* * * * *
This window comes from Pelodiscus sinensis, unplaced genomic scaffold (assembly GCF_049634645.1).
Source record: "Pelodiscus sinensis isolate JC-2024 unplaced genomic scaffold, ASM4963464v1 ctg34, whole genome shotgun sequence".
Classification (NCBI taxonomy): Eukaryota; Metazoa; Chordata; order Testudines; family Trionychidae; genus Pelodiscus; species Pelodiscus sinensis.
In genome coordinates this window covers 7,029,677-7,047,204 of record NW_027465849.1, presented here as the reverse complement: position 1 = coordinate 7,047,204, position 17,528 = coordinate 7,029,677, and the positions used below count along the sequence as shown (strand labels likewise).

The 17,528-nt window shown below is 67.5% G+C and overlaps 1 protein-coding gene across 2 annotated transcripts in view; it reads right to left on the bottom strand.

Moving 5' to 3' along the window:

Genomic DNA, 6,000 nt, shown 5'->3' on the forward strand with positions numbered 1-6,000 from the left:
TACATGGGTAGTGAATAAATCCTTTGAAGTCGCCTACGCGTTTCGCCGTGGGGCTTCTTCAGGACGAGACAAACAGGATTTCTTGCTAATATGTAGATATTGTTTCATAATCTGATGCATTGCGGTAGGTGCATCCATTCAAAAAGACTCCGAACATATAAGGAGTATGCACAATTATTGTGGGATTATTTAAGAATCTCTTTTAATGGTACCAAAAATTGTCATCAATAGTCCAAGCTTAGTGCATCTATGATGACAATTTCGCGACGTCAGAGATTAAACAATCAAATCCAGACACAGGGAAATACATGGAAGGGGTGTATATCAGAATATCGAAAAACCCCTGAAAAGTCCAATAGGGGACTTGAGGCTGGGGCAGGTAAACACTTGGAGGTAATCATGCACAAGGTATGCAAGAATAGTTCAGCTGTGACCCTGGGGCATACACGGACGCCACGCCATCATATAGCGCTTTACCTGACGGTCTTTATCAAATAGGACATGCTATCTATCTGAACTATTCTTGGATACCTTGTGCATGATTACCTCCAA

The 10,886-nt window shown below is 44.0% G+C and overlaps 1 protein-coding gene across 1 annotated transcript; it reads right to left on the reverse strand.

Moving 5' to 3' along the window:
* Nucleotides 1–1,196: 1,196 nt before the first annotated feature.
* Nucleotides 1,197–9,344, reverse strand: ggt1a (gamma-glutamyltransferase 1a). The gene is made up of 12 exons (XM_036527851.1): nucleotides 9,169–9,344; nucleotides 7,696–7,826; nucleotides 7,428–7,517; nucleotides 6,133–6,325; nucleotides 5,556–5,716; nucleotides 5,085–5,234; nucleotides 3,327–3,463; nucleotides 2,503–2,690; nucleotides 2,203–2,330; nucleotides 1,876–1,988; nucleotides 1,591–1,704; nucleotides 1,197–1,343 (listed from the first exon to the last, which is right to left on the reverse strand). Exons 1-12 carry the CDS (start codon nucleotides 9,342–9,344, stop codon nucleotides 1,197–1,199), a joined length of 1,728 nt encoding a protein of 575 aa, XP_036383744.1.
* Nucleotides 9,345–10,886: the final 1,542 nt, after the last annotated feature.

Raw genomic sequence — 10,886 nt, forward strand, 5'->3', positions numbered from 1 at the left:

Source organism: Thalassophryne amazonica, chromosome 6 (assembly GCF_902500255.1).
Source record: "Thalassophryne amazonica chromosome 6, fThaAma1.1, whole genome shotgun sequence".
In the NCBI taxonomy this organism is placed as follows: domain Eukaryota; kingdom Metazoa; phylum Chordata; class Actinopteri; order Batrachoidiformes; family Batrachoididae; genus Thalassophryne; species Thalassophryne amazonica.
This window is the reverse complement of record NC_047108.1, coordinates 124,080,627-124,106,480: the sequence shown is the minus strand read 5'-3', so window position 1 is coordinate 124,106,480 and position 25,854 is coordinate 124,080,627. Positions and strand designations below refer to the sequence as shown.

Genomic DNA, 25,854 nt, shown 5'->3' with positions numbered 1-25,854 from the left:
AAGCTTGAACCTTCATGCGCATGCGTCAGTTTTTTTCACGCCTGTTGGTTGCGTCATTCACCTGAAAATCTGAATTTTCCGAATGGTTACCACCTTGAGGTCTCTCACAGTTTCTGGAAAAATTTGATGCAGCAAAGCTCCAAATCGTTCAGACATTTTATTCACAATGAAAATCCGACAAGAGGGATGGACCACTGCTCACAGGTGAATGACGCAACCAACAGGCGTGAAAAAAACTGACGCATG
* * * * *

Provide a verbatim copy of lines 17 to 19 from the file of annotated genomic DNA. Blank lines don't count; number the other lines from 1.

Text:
In the NCBI taxonomy this organism is placed as follows: domain Eukaryota; kingdom Metazoa; phylum Chordata; class Actinopteri; order Batrachoidiformes; family Batrachoididae; genus Thalassophryne; species Thalassophryne amazonica.
This window is the reverse complement of record NC_047108.1, coordinates 124,080,627-124,106,480: the sequence shown is the minus strand read 5'-3', so window position 1 is coordinate 124,106,480 and position 25,854 is coordinate 124,080,627. Positions and strand designations below refer to the sequence as shown.

Genomic DNA, 25,854 nt, shown 5'->3' with positions numbered 1-25,854 from the left: